– One of the closest collaborators Artur Zawisza, who left Law and Justice with you protesting against the unclear attitude towards the defence of the unborn life, has joined the campaign of ‘Libertas’. Did you consider such a step, too? Did you receive such a proposal?

– When I talked to Declan Ganley last autumn I told him that an international party was some misunderstanding. And the Polish organisation ‘Libertas’ was additionally a very strange formation. This group includes Senator Zaremba who supported the Treaty of Lisbon and Mr Borysiuk, who belonged to the Polish United Workers’ Party, and Marshal Dobrosz who voted for the government of Miller. The binder is the media attractiveness of the foreign rich leader and this undefined ideological character, which the liberal media like. Why was Artur led astray there? I do not understand him at all. I think that he hoped to collaborate with the Institute and it turned out that he became an activist of an international party.

– It seems that ‘Libertas’ will make attempts to win voters who want to support the Right of the Republic. What is the difference between these two groups?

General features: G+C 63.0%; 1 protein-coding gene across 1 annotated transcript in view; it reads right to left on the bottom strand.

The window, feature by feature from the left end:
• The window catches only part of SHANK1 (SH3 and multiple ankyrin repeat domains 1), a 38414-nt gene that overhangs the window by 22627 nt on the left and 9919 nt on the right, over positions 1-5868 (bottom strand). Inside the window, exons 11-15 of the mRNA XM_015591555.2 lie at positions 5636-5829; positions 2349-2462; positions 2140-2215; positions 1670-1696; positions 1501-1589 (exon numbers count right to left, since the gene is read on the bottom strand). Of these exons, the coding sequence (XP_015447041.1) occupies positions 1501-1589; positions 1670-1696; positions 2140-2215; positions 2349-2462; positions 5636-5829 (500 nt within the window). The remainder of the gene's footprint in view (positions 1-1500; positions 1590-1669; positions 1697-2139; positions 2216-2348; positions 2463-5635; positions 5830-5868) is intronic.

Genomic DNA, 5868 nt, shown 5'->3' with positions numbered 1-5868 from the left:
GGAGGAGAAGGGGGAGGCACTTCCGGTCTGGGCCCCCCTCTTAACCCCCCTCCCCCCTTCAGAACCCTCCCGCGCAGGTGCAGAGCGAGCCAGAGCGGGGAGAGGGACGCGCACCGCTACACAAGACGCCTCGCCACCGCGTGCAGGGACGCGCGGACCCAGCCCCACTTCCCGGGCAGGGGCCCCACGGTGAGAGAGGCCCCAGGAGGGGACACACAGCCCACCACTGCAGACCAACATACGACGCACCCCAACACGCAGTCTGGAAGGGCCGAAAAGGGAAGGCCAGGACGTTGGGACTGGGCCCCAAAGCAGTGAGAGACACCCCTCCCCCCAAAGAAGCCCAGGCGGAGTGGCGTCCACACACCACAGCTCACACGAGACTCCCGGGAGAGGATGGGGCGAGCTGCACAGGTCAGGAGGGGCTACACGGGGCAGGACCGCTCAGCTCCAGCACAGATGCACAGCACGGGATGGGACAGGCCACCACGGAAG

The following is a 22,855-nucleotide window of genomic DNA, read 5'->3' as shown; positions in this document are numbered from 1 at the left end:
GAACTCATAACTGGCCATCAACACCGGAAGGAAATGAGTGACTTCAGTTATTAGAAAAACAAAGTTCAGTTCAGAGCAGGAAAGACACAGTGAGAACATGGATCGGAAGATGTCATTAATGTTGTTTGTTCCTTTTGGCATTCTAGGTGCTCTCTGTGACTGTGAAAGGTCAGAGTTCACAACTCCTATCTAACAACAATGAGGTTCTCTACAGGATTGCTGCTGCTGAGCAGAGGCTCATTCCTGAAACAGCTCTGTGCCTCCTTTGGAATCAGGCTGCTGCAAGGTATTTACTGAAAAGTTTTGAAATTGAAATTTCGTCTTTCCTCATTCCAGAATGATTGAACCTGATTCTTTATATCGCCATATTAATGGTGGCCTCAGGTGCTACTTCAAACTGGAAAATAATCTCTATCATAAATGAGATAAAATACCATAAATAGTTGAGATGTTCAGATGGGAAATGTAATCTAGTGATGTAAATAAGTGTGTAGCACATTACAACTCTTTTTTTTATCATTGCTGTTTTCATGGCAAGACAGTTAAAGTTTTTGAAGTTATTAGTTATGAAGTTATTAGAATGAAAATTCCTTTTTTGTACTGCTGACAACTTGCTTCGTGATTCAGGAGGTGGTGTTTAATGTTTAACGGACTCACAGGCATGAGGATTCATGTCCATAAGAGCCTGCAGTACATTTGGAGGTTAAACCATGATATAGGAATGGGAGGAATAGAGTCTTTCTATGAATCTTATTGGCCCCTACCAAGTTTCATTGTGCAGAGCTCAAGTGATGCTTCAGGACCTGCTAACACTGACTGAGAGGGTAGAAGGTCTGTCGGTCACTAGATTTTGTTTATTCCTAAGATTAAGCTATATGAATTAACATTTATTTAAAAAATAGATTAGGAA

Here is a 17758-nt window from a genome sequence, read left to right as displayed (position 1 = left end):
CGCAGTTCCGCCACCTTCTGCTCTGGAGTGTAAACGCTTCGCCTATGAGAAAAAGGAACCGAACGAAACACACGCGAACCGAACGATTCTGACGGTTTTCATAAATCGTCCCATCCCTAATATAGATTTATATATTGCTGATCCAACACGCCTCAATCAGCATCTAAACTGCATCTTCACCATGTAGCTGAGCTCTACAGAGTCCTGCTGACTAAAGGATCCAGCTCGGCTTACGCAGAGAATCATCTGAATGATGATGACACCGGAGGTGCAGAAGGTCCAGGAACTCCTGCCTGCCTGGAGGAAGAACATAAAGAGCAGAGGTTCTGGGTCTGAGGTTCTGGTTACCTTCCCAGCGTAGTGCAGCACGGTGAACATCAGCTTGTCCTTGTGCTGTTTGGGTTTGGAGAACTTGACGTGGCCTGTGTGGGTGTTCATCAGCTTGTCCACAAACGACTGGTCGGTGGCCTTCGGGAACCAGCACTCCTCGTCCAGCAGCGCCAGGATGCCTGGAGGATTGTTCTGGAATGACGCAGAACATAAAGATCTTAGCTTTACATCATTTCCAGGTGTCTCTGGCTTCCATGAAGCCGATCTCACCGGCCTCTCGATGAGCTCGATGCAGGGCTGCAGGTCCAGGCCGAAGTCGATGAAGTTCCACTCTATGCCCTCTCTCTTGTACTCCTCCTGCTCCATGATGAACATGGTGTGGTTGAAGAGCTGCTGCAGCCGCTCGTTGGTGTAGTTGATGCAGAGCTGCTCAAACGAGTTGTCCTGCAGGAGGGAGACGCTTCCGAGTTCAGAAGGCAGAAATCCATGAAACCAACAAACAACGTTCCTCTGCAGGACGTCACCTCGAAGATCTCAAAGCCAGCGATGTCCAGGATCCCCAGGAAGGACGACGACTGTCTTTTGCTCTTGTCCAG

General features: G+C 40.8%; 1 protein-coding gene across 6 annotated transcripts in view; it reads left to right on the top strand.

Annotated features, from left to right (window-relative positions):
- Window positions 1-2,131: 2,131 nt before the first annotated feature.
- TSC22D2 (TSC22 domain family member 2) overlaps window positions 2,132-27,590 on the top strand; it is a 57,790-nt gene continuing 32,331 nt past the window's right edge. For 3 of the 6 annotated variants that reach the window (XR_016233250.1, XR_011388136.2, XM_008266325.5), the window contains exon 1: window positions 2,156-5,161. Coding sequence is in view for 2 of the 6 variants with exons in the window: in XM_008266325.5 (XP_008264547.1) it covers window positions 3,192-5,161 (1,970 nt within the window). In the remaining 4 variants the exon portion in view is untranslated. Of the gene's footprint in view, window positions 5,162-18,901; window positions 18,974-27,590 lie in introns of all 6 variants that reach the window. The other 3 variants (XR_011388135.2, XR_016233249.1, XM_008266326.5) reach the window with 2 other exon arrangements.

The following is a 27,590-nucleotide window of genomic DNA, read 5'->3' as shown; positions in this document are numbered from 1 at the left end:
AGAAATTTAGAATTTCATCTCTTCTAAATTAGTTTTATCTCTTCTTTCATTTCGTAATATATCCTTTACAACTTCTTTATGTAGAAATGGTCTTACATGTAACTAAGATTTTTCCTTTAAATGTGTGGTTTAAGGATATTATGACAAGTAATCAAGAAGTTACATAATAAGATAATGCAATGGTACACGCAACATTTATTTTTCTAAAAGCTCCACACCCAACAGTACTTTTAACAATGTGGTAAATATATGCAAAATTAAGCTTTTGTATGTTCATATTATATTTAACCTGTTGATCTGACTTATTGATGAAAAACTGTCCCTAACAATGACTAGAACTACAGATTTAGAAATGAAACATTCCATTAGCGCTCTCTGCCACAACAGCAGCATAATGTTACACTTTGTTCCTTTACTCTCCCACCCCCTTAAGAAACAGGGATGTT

– Libertas rather resembles the Citizen’s Platform and Law and Justice. It wants to be a party for all people. It is hard for us to compare ourselves to such an artificial formation. But one should consider Declan Ganley’s views seriously. Ganley proposes to create a democratic pan-European society, which will accept a new, brief and simple, European Constitution; will choose Europe’s President in common European elections and political life should be conducted in European parties the pioneer of which is Libertas. Ganley is also for currency union and the euro. Briefly speaking, he wants to create a democratic European state. This is something completely different from real requirements of European solidarity, which does not need ‘democratisation’ meaning ‘majorisation’ of smaller nations by bigger ones, but simply collaboration of states showing respect for national interests and restoring respect for Christian life of Europe’s nations.

– Please give three reasons that the proposals of your party are unique and cannot be found in the proposals made by other parties…

– First of all, we are the only party that is consequently involved for the cause of Christian civilisation; many parties show sympathy for this cause but few parties conduct consistent politics in this respect. We want to build a strong Christian opinion in Europe, promoting natural moral order. Our politicians are not people who seek to be involved in attractive parties but people who have rejected power to defend more effectively the principles we believe in. And we can defend them effectively, which we have showed struggling for a decrease in PIT tax for families or exerting influence on withholding the ratification of the Treaty of Lisbon.

"Niedziela" 21/2009

Editor: Tygodnik Katolicki "Niedziela", ul. 3 Maja 12, 42-200 Czestochowa, Polska
Editor-in-chief: Fr Jaroslaw Grabowski • E-mail: